Differentiate between atmospheric pressure, intrapulmonary pressure, and intrapleural pressure..
Atmospheric pressure is the pressure exerted on us on the earth due to the weight of air molecules. Humans are not overwhelmed with this because of Intrapulmonary pressure, the pressure within our lungs. Intrapulmonary pressure causes our lungs to stay slightly inflated even after we exhale. Intrapleural pressure is the pressure on our pleura. This is negative in all people, even if your healthy. If intrapleural pressure becomes equal to atmospheric pressure, this will cause atelecatasis.
How is Alveolar gas exchange affected by emphysema and pneumonia?
Emphysema is a respitory disorder that affects the avioli. The avioli are sacs of epithelial tissue located in the ends of the bronchi tubes. These sacs are the site of gas exchange . When emphysema occurs, these sacs rupture and leave them unusable. Pneumonia, on the other hand, affects the avioli in a different way. When the sacs become filled with fluid from the bacterial infection, gas cannot diffuse from the avioli to the blood. This usually means that you must try harder to take a breath.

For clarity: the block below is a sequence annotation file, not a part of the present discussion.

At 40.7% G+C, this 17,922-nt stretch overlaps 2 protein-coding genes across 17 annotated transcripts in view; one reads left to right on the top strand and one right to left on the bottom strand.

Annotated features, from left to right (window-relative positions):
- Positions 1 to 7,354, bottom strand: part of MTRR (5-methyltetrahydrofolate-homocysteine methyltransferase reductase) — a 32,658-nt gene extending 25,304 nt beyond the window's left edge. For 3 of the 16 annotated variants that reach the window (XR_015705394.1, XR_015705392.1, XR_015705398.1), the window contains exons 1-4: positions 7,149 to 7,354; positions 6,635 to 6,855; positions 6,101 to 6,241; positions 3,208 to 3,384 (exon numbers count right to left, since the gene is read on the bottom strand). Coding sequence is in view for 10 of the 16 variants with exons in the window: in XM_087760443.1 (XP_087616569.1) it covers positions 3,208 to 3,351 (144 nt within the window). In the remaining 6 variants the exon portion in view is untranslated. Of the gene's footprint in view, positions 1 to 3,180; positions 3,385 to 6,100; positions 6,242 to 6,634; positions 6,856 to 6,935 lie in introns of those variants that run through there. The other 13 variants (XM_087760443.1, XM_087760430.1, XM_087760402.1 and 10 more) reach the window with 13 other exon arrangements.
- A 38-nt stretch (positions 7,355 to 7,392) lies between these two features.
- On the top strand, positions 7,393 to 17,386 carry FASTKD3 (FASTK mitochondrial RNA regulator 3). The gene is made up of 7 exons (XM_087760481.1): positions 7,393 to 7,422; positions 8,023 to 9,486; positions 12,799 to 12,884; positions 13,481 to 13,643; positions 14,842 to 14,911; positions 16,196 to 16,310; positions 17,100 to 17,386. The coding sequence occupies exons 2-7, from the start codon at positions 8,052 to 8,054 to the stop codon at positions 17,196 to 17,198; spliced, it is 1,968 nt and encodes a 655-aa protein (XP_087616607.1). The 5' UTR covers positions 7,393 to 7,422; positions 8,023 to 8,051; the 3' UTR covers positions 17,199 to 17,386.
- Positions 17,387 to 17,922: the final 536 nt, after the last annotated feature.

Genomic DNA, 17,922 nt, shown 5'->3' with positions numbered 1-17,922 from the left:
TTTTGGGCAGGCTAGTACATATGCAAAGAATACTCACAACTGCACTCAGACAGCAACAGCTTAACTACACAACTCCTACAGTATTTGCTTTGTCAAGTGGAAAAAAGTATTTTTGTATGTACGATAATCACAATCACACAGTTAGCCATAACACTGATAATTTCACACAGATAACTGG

Jane had been suffering through a severe cold and was complaining of a frontal headache and a dull, aching pain at the side of her face. What regions are likely to become sites of secondary infection following her nasal infection?
Jane is suffering from a severe nasal infection. The inflammation of her sinuses are what is causing her frontal headache and facial pain. The regions where the pain is coming from are where the sinuses are located. If the sinuses remain blocked for a long time, a secondary infection may result. This secondary infection is caused by bacteria, which are normally present within the respiratory tract. These bacteria multiply and cause a secondary infection in the paranasal sinuses.
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